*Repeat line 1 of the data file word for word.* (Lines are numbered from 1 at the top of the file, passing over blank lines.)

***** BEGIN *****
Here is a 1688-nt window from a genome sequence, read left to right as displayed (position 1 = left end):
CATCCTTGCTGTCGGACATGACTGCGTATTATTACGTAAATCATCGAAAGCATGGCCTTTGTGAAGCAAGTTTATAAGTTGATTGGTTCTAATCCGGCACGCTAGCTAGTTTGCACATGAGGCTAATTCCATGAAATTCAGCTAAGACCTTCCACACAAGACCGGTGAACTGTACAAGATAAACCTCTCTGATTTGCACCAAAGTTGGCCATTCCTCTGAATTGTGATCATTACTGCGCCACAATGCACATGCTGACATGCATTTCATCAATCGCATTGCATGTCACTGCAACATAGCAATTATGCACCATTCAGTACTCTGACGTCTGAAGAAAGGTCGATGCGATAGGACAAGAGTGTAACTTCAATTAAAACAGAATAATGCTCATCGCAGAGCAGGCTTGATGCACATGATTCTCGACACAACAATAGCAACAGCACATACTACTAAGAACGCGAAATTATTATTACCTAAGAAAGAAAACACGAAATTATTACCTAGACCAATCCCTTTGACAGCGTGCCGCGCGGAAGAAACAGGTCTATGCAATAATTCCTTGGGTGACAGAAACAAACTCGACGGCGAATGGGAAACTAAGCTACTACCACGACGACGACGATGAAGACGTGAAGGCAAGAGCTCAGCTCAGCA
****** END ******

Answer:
Here is a 1688-nt window from a genome sequence, read left to right as displayed (position 1 = left end):